ETA: University Van Lines got all my stuff to California in good condition and within the two week estimate they gave me. I highly recommend them.

I used to be morbidly afraid of childbirth, but that was until I moved out of New York City. I think it will be one of the benchmark experiences of my life, in that whenever I am miserable I will look back upon the last week and be comforted by the realization that nothing else could ever be as bad. Anyway, here’s a rundown of my experiences, in the interests of saving other people who are contemplating a similar move some trouble.

Instead of shipping all my stuff to Taipei, I decided to ship most of it to California to store in my parents’ garage. As a result, I had to pare my belongings down to two pieces of check-in luggage, one carry-on bag, and one large backpack, and pack up all the rest of my Catherine Crap™. The rest of my stuff went into a bunch of boxes from Staples that I’d saved from my prior move two years ago. Their boxes are actually quite reasonably priced if you order in bulk, but make sure to do that far in advance of your move–when I ordered my two box bundles, Staples managed to deliver only one of them. Their customer service was truly excreable and the only reason I got my second bundle in a timely manner without having to pay extra shipping charges was because my then-roommate got on the phone pretending to be my husband and proceeded to scream something about our sick baby.

I discovered MovingScam.com while looking for moving company review sites. MovingScam.com has articles on how to find a trustworthy mover, user reviews of movers throughout the United States, and an active bulletin board. One of the little tidbits I gleaned from the site is that New Yorkers often miss out on good moving deals because they don’t bother to look at out-of-state companies. As a result, I ended up going with University Van Lines, which is based in Rahway, New Jersey and has received mostly stellar reviews on the site.

I called the company about a month before I left. They sent out a representative, Scott, to my apartment to estimate what the cost of shipping my stuff out to California would be. I lived in a studio apartment, so the whole process took only about 20 minutes, including paperwork and setting up an appointment for the actual move itself. Scott told me that it might be cheaper to ship my books via UPS, but I wanted to make sure everything stayed together.

It’s too early to write a complete review of University Van Lines because my stuff is still en route, but the moving process itself was as pleasant as could be expected. The company called the day before to tell me to give me a time frame for when the van was going to come. There were three movers, two men who actually moved the boxes from my apartment and one who marked and inventoried all my boxes. I also photographed all the boxes just in case.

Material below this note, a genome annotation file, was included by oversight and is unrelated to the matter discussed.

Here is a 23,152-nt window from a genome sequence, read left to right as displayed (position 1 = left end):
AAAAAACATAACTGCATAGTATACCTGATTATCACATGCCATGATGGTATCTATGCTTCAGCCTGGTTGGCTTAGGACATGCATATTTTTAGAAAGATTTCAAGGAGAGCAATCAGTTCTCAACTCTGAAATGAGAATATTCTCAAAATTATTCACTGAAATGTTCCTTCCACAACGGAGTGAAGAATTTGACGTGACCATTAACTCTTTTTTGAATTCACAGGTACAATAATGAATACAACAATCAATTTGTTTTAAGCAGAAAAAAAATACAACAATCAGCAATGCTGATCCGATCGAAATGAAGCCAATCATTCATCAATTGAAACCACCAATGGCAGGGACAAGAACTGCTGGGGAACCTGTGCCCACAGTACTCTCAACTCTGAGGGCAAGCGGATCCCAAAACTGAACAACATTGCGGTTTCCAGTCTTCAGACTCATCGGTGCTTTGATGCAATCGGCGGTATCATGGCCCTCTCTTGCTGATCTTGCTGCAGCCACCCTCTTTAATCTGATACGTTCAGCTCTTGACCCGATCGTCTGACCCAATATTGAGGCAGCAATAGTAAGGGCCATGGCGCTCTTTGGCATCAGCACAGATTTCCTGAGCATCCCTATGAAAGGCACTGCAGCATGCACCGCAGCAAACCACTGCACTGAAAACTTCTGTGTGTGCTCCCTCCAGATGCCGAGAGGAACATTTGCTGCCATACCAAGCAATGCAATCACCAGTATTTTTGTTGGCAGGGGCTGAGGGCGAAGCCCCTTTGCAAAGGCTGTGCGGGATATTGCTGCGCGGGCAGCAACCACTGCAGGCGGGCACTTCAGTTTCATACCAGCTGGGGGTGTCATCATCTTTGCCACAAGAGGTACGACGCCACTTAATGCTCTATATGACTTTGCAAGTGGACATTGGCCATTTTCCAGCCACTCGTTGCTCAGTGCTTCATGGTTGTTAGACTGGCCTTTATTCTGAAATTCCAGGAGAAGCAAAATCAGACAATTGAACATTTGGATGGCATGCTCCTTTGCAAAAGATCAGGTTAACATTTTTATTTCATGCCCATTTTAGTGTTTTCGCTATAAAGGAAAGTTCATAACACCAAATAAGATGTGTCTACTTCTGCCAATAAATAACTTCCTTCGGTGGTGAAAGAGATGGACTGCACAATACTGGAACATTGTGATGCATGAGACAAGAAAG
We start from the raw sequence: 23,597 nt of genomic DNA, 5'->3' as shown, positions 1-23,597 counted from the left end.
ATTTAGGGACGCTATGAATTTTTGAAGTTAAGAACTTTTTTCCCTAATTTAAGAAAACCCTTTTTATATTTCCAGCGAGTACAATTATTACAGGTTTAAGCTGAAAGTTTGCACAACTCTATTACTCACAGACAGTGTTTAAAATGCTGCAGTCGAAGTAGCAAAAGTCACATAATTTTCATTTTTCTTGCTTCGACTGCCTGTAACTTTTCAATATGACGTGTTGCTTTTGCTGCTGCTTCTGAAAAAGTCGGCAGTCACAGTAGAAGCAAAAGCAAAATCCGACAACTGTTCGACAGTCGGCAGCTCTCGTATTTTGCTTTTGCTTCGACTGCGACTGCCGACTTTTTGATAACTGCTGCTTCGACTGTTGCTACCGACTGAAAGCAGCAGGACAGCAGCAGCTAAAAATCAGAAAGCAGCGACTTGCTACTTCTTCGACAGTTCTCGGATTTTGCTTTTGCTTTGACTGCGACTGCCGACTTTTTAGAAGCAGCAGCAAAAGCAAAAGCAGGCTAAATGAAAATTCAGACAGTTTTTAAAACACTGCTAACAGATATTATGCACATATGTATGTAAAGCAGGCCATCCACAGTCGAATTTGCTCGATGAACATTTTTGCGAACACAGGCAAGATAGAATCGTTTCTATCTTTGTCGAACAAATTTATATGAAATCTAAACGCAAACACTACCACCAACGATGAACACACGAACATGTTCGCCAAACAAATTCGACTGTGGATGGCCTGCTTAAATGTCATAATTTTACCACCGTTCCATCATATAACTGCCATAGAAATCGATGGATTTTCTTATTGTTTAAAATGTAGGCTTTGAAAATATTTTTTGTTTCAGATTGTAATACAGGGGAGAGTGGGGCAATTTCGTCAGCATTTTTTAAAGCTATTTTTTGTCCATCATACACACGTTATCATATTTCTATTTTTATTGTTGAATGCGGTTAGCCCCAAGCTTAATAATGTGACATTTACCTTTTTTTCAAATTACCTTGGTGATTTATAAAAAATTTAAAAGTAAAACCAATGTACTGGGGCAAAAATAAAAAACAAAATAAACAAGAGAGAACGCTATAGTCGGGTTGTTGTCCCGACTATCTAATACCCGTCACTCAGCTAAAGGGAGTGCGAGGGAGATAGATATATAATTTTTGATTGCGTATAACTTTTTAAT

Far less pleasant was my experience with Freecycle NYC. I put postings offering up my kitchenware, bookshelves and futon about five days before I was set to fly out of the city. About 30 people in total responded about the stuff. I selected three people to get the items, and out of those three people, only one, a man who wanted my bookshelves for his son’s room, actually showed up at all. He even sent me a thank you e-mail. The women who wanted my kitchenware and futon both flaked out on me.

The futon woman in particular really ticked me off, because I had repeatedly confirmed a pick-up time with her and let her know that there were three other people who were interested in the futon, too, so if she changed her mind she had to let me know ASAP. Fortunately, my neighbor was willing to take the futon, otherwise I would have had to trash it, thereby defeating the purpose of placing it on Freecycle in the first place.

Freecycle is great in principle and I am sure there have been many happy exchanges of stuff on it, but I have had to deal with flakesters and jackasses the four times I offered stuff on it. A group is only as good as its members, and I would suggest not using Freecycle unless you have reams of patience and free time to sit around waiting for irresponsible brats to show up, or the group puts a feedback system in place. Also, don’t offer to give someone your items until you have spoken on the phone. They might still be a no-show and block your phone calls, but then at least you have their number to use in all sorts of cruel revenge pranks. Just kidding! Here are some more tips from the official Freecycle site.

I had originally wanted to donate my items to charities I found through NYC Waste Le$$, but all of the organizations I called are unable to pick up furnishings unless you are donating at least a sofa or a dresser, and most of them needed to be informed at least a couple of weeks in advance. In my world, a full-size futon is a sofa (and a bed, and a desk, and a closet…), but most non-profits would beg to differ, apparently.

When I finally began packing, I started with my books. I figured it would behoove me to get the heaviest things out of the way first, but unfortunately I also managed to hurt my back. Now, I know I am 26 and no longer have the body of an 18 year old, but I had no idea things would disintegrate so rapidly in just eight years. I really wish I had gotten a back support belt and a pair of padded work gloves to help ease my labors.

That’s what I can think of for now. I’ll add more if I think of anything else later, but my brain has already started the process of erasing everything that happened last week from my mind.